- Elgar original reference
Edited by Cristiano Antonelli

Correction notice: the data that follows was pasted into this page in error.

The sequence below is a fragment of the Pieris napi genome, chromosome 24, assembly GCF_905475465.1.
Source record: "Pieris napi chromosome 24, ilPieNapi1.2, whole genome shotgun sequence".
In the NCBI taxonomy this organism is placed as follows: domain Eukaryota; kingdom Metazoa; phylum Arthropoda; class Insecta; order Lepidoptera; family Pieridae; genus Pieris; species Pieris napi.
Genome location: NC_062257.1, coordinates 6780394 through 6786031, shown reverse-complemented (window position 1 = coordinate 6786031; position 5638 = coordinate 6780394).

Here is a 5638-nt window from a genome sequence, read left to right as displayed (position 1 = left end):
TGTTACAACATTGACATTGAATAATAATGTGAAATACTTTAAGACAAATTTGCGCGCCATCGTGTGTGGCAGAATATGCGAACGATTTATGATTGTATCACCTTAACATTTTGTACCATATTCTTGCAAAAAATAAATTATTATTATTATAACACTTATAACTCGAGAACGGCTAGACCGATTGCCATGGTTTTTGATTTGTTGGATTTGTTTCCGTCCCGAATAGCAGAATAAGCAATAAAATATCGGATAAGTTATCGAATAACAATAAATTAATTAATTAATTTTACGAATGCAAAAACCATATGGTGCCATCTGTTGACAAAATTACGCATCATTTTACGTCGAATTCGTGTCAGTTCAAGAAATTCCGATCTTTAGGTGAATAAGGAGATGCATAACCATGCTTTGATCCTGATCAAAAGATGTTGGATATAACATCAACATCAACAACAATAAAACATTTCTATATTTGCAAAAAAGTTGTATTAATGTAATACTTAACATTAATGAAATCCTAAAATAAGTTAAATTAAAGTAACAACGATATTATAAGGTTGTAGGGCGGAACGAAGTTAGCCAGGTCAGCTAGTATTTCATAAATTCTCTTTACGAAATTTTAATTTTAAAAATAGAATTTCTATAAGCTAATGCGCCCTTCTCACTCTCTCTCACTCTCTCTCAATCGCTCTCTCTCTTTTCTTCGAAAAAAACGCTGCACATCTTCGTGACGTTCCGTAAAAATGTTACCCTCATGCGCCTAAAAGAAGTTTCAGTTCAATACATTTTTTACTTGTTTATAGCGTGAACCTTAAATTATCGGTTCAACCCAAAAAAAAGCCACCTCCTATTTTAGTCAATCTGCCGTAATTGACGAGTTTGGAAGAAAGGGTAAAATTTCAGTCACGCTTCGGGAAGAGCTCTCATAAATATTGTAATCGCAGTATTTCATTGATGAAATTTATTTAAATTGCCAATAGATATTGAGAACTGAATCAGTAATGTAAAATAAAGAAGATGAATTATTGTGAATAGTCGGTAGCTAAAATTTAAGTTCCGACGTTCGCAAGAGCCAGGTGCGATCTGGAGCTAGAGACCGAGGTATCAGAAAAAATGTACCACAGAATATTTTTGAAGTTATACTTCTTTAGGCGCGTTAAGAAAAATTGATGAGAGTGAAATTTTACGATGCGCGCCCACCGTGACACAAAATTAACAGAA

Koen Frenken and Ron Boschma 1. INTRODUCTION For many, the advent of complexity theory at the end of the last century promised an intellectual liberation from the neoclassical straitjacket that dominated the economics discipline for so long. Indeed, quite a few attempts to apply the concept of complexity theory to economic phenomena followed, for example, as collected in the three edited volumes entitled The Economy as an Evolving Complex System (Anderson et al., 1988). Taking stock of the progress in the field during the past two decades, one may argue that complexity theory has been successful in providing new explanatory models for a number of isolated phenomena, yet has failed to provide a new research program in economics. This may come as no surprise since complexity theory is best understood as a set of modeling techniques with ‘family resemblance’, rather than a consistent theory in the proper sense of the word. Thus, to be useful in theorizing, complexity theory needs to be supplemented with an ‘ontology’ relevant to the question at hand. The question we raise here is the question of economic development. We understand the process of economic development as a joint process of economic growth and qualitative change (Saviotti, 1996). Furthermore, we also understand the process of economic development as a spatial process, where development is fundamentally uneven across cities, regions and countries (Boschma and Frenken, 2006). Finally, we understand the process of economic development, first and foremost, as a process driven by efforts of firms and cities...
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